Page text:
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marianneSPT

New member
Joined
Feb 9, 2009
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2
Reason
CALS
Country
US
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Texas
City
Houston
Hello there,

I'm a second year physical therapy student and very interested in the Neuro field. One of our professors is eager for us to participate in a forum such as this one in order to gain appreciation for the experiences people go through when confronted with such a life changing experience. I think from her perspective, she wanted us to see both the psychosocial aspects as well as the practical "how do I accomodate/adapt physically" perspectives. I've spent some time peering into your world (it feels a bit voyeristic...) and feel honored to be able to witness just how tough you guys are. I am also saddened to hear that many folks have had such negative experiences with physicians (and possibly other health care providers?)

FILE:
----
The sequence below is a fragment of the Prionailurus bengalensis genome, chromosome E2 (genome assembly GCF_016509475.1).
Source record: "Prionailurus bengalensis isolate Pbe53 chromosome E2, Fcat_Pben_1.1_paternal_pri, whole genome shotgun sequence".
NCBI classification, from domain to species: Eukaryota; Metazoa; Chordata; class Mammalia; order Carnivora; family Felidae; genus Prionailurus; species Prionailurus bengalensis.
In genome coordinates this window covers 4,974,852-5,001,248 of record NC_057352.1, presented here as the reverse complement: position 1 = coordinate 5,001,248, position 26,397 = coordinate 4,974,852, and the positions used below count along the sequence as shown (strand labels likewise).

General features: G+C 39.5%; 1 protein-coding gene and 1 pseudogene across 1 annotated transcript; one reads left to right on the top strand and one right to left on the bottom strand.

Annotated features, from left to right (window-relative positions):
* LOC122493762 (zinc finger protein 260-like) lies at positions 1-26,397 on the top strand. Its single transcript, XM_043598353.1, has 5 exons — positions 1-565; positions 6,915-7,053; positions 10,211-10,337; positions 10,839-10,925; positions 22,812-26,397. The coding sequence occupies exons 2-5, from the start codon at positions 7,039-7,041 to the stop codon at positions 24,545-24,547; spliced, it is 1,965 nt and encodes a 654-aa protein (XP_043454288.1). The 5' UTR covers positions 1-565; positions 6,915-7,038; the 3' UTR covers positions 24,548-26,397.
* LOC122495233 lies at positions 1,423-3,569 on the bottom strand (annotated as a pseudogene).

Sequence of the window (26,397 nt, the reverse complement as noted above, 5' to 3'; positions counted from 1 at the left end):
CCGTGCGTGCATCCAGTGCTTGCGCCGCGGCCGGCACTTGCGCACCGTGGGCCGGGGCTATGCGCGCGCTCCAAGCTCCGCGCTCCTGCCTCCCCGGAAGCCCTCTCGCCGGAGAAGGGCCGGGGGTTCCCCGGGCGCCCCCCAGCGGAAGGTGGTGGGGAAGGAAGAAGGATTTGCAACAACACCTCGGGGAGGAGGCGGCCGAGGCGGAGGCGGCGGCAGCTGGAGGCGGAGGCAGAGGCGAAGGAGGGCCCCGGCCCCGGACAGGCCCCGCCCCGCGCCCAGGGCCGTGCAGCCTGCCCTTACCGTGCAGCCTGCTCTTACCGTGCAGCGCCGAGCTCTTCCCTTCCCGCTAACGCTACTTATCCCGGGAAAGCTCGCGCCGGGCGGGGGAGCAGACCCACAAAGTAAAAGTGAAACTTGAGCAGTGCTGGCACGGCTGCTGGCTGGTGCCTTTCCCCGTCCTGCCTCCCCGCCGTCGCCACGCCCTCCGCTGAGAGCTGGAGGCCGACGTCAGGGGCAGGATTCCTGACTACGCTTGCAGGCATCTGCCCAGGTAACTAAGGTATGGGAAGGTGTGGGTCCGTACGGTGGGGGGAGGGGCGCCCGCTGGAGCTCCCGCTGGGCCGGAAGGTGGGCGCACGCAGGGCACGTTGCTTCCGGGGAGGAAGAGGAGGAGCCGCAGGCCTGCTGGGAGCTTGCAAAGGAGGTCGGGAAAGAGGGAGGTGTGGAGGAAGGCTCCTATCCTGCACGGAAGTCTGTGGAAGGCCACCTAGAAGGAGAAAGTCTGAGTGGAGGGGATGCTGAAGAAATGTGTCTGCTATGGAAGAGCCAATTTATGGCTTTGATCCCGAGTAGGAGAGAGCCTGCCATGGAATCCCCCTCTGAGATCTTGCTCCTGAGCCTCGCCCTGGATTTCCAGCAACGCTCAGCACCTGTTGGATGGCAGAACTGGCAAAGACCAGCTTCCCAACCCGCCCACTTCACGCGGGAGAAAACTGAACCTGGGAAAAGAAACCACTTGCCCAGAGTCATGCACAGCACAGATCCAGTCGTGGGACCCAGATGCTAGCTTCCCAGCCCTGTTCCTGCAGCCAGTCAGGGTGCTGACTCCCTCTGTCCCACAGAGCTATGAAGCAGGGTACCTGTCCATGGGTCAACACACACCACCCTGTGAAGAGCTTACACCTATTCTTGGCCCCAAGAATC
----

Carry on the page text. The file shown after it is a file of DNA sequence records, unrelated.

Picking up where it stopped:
If you have a few minutes, I'd love to hear from you what you value in a health care provider (in other words, as a physical therapist what can I do to best assist you?)

Thank you again for this opportunity to share a very special place with you online. I truly hope that I have not intruded (and I'll respect your wishes and not return if you voice that concern.)

Marianne Pettys
Student Physical Therapist
 

joelc

Moderator emeritus
Joined
Jul 15, 2006
Messages
2,786
Reason
PALS
Diagnosis
09/2005
Country
CA
State
BC
City
Abbotsford
I want to thank you for your sincere concern for those of us that have ALS. You will get a good sense of what we need by reading through this forum but I realize there is a tonne of information here and you probably don't have thime to sift through it all.